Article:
As legend has it, mothers of yesteryear wasted their home-bound hours eating bon bons and watching soap operas. I don’t sneak bon bons and, in an age of streaming, television simply isn’t a temptation. My big temptation is the Internet.
Don’t get me wrong. The Internet is an amazing tool that makes homemaking and mothering that much easier, allows me to keep in touch with extended family, and shop for the things I need in a little town with limited products. But the Internet also robs me of hours and life. At time, it keeps me locked into a glut of pinning and never doing, of consuming information but never transmitting the value of the information to my children, of friend-ing people but not actually pursuing the real, in-flesh friendships in front of me. It horrifies me that my children would grow up and think that I cared more about sitting in front my computer than reading to them, creating and cooking together, and just being.
I know I’m not the only one with an Internet addiction. My brother-in-law gave up the Internet for a year. My sister has this picture on her desktop to keep her focused as she works on her computer and has written about how screen time, including the Internet, rewires our brains for the worse. Author Alain de Botton compares the destructive capability of the Internet to pornography:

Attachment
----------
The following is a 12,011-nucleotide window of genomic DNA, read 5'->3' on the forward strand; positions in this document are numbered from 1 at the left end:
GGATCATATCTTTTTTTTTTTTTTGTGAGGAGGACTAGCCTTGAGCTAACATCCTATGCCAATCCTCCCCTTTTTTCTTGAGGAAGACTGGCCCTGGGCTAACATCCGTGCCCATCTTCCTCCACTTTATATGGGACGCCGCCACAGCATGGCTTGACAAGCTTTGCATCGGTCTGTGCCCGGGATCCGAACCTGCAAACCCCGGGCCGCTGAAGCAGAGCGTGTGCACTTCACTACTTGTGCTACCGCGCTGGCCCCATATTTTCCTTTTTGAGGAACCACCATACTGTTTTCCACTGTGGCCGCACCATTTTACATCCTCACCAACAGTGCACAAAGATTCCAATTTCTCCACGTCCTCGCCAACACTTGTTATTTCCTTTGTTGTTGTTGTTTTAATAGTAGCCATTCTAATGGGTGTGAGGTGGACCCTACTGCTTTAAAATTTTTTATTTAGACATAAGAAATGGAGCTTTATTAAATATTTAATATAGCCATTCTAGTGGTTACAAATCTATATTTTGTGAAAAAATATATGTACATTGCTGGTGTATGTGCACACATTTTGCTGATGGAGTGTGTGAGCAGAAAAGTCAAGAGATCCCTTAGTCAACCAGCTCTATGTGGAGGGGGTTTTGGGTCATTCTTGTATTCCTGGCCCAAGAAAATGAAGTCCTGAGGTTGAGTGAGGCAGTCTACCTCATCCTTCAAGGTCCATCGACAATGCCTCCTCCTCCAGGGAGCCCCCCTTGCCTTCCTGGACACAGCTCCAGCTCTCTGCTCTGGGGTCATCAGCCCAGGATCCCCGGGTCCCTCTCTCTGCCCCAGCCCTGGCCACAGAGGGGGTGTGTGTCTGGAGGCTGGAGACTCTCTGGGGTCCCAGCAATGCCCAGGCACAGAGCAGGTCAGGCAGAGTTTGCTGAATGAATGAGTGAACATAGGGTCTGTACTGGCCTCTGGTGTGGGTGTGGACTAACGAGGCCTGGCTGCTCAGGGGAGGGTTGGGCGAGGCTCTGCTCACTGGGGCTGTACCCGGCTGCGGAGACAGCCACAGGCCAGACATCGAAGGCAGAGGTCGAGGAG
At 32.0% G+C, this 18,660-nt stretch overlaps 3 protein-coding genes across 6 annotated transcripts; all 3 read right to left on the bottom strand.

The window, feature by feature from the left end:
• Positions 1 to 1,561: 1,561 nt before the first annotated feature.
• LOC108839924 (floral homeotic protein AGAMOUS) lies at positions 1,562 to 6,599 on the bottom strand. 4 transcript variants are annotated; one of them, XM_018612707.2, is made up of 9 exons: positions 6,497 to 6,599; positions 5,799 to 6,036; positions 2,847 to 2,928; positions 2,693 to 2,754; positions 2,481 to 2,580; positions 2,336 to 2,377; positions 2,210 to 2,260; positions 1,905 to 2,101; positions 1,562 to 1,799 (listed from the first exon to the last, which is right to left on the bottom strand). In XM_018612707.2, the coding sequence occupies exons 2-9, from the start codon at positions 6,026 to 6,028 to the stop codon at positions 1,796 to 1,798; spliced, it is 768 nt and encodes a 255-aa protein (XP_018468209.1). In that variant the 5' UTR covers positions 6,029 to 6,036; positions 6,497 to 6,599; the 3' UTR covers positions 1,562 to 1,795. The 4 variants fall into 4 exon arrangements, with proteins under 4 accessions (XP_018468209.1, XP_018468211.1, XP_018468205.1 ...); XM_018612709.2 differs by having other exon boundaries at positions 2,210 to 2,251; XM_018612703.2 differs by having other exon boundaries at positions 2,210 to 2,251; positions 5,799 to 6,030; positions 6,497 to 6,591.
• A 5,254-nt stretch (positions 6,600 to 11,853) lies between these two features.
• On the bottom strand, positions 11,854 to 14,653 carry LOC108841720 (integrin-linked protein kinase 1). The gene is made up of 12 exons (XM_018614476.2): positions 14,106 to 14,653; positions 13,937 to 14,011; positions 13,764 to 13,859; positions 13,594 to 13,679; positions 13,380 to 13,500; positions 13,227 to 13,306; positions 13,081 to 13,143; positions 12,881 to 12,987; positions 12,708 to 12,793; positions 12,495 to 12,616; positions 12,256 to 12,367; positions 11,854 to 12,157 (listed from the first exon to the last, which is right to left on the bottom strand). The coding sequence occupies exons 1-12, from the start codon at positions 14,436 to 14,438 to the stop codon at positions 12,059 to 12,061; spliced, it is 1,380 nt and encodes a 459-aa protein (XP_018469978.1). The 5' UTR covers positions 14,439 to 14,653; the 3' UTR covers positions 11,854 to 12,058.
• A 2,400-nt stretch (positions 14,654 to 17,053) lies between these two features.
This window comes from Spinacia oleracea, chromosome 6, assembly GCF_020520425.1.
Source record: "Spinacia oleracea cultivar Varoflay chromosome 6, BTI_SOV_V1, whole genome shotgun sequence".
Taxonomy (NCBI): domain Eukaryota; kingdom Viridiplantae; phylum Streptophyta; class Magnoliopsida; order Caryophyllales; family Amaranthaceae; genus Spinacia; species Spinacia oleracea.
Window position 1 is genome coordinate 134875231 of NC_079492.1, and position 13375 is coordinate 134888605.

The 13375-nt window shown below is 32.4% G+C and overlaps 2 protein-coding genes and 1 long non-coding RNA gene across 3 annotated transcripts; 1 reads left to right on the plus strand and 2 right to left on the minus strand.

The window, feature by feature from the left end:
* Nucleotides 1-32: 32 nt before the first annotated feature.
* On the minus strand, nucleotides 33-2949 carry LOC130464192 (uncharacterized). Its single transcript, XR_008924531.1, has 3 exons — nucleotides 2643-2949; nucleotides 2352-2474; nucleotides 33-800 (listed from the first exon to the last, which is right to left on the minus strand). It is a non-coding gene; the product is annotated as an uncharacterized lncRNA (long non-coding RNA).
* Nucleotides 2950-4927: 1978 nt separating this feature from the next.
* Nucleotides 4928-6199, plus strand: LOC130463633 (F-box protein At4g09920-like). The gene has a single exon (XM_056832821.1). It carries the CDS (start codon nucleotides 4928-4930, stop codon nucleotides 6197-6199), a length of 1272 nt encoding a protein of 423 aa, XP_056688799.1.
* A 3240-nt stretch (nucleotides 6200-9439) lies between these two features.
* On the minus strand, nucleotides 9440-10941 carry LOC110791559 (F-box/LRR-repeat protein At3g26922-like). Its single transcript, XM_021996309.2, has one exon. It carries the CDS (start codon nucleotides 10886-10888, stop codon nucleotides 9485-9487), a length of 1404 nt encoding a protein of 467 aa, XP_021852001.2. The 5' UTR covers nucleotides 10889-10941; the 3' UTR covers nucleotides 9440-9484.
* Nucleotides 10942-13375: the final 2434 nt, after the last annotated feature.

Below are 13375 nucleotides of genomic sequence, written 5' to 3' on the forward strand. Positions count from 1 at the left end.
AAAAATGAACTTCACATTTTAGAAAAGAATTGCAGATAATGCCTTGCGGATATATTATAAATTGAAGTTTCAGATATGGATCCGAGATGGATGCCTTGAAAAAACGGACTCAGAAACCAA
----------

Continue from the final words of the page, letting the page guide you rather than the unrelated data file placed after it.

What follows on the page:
“Pornography, like alcohol and drugs, weakens our ability to endure the kinds of suffering that are necessary for us to direct our lives properly. In particular, it reduces our capacity to tolerate those two ambiguous goods, anxiety and boredom. Our anxious moods are genuine but confused signals that something is amiss, and so they need to be listened to and patiently interpreted – which is unlikely to happen when we have to hand one of the most powerful tools of distraction ever invented. The entire internet is in a sense pornographic, it is a deliverer of constant excitement which we have no innate capacity to resist, a system which leads us down paths many of which have nothing to do with our real needs. Furthermore, pornography weakens our tolerance for the kind of boredom which is vital to give our minds the space in which good ideas can emerge, the sort of creative boredom we experience in a bath or on a long train journey.” Source
You can understand, then, that I was thrilled to discover an e-book, The Un-Wired Mom by Sarah Mae, on this very topic. The Un-Wired Mom is a quick, easy read. Sarah is a stay-at-home mom who writes about her own struggle with Internet with candor and grace, and includes short essays on the same topic from several of her friends and mentors. She closes the book by challenging mothers with “Two-Week UnWired Challange” complete with a daily questions to journal and practical ways to live fully and joyfully in the mundane of real life.
I plan on doing her Unwired Challenge next month. But in the meanwhile, I am already incorporating some of her suggestions such as installing Self-Control on my Mac to block certain websites for certain time periods. I am also “going dark” in the mornings to focus on my children. Will it work every day? Maybe not. Will it require discipline? Absolutely. But as Sarah writes, “If we are the Father’s children, we can trust Him to help us with our discipline issues.”